There have been very few things I've been signed onto beyond a one year lease, but writing is one of them. I wish I could tell you how old I was when I started writing about the Island of Many-Colored Ponies, but all I know was that it was WAY before I started dating. In high school I spent as much time scribbling ideas down on napkins as I did doodling my married name in the back of my math notebook. I've turned down invitations just to get the day's writing in. Writing is, for better or worse, has been part of my identity and my future for as long as I can remember.

However, all is not well in our marriage. Times are tough. It's been feeling a bit one-sided lately, like I've been doing all the work and not getting any love back. I'm feeling neglected, ignored, and unappreciated. It's difficult to commit so much of your time and energy to something and see it go nowhere. At the end of my life will I be satisfied with the stack of screenplays in the closet, just to be able to say that I've written? Or will the monument to rejection hurt more than help? I do just fine on my own. I don't need writing. How long would you let yourself love someone without any acknowledgment? And am I taking this metaphor too far?

I know I just wrote about discipline. And I do have a project for V that I will pursue with vigorous commitment to make it the best story I can. But during the last few weeks, if I haven't wanted to write, then I haven't. And I'm going to go to Israel with my dad and my aunt and hope to have a spiritual revelation about life's purpose. I kid. I'm going to go to Israel and hope the Middle East doesn't fall into nuclear war while I'm there. I will be grateful for that divine intervention alone.

Meanwhile, the Hockey Player took me to see Star Wars in 3D this weekend, so I think I'll keep him around for a little longer. On the other hand, he doesn't get his own invitation to my best friend's wedding and I'm holding onto both the Coldplay tickets I won, but if he keeps doing what he's doing, I think his future looks good.

Thursday, February 02, 2012


There's something sweet about procrastination.

I've basically had Draft Two of Consideration done for about a week. It needs a good scrubbing, a once over to make sure I've set up all the scenes properly, I've made all the correct changes, and my typos are all cleared up. I just haven't gotten around to it. I printed it off tonight, all 72 pages of it [how did that happen?], and I consider that an accomplishment.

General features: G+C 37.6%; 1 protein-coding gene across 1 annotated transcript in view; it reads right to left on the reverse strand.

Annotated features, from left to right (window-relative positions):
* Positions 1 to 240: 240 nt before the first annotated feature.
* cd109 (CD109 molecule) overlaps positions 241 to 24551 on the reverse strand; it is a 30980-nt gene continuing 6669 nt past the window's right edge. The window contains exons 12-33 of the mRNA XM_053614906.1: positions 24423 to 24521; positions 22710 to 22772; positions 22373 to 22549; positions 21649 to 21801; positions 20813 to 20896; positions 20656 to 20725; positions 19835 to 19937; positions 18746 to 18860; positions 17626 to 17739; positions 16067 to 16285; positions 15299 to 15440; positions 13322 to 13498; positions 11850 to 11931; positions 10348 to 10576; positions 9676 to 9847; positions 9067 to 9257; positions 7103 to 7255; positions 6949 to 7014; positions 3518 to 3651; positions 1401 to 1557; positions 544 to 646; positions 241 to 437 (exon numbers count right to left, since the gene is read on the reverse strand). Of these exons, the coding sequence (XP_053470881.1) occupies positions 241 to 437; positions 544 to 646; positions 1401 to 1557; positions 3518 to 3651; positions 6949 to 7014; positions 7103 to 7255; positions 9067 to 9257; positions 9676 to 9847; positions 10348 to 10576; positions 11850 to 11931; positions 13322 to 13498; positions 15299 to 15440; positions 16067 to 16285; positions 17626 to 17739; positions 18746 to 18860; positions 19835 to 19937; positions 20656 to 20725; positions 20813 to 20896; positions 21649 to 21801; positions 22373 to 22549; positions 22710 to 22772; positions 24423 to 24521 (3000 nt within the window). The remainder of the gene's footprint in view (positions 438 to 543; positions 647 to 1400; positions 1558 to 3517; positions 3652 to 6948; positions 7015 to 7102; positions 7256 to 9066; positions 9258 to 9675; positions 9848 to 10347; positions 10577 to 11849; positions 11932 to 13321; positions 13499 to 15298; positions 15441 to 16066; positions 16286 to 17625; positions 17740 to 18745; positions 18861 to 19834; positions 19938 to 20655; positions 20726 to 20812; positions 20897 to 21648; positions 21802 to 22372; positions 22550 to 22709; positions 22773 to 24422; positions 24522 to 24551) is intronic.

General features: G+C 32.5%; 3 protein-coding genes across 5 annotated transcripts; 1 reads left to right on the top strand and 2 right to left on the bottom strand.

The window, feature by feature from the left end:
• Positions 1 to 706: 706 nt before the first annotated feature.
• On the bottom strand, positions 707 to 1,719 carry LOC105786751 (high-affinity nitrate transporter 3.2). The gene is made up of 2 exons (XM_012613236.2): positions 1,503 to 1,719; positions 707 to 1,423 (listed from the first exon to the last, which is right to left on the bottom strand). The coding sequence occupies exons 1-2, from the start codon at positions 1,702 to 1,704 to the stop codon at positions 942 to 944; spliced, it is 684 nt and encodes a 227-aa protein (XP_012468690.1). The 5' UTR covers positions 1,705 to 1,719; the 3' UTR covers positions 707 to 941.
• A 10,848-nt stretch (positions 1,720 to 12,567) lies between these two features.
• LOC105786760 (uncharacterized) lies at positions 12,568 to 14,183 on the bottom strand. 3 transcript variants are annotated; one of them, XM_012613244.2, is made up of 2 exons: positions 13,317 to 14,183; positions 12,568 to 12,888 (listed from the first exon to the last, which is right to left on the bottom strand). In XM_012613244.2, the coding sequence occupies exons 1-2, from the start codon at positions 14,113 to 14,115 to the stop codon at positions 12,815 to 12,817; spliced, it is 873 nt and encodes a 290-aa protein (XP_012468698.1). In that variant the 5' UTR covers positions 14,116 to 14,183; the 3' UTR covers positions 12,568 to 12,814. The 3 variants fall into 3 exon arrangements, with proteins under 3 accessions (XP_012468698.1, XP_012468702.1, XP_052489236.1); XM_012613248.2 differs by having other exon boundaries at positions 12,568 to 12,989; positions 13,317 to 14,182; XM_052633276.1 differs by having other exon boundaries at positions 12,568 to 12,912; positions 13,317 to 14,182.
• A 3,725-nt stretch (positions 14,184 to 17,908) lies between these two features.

I blame sweatpants. They are a complete motivation suck. Sweatpants, Words with Friends, and Downton Abbey.

I am a complete extremist when it comes to discipline. Either I have a plan and I'm sticking to it, I'm writing every day, turning down invitations from friends. Or -- or I'm not writing. At all.

However, discipline is a huge motivator for me. Not my discipline, obviously, but the discipline of others. Competition is fierce in this industry. And I know that one day I'm going to be up for an assignment against some guy [yes, it will be a guy] who has sacrificed too much so he can spend every free minute writing. And when that time comes, I don't want to be at a disadvantage just because I used to come home and put on sweatpants and Downton Abbey.

I know that I am, if anything, only a moderately talented writer. My biggest talent is my strong desire to be a writer. Writing is a war of attrition -- if I keep writing, I'll keep getting better. It may not be the fastest road -- because you know what? I really LIKE Downton Abbey! -- but sometimes, persistence is more rewarded than aptitude.

One of the highest compliments the Hockey Player ever gave me was that he thought I was fairly obsessive about writing. That glow kept me pushing through the day job and the harsh Michigan went for at least nine hours. But that's all I really have to say on the subject, because I have a 72 page script sitting next to me that needs a decent flaying.

First I am totally checking Twitter. Carson Reeves replied to me, and now I'm completely crushing.

Friday, January 20, 2012


Since it's awards season, there's been a plethora of great scripts made available to the public. I went on a downloading spree, snatching anything that remotely grabbed my interest.

I've never been a very good 'script reader.' It wasn't until about halfway through my Screenplay as Lit class that I read a script I felt could have been a movie. And they all had been made into movies. So I've resolved this year to read more scripts, both to educate myself on how to be a better script reader and how to be a better right.

Earlier this week I read Beginners and Black Swan. I have seen neither movie. I was reflecting on them today, and here's what stood out to me --

1. As soon as I had finished Black Swan I wanted to watch the movie. It's now at the top of my 'To Watch' list.

2. I couldn't remember if I had actually finished Beginners or not.

If that was all I took away from this week, I still think I'd have learned plenty. When a reader finishes your script, you want them to be anxious to see the movie. You need to end on such a strong note that your story in their head for days.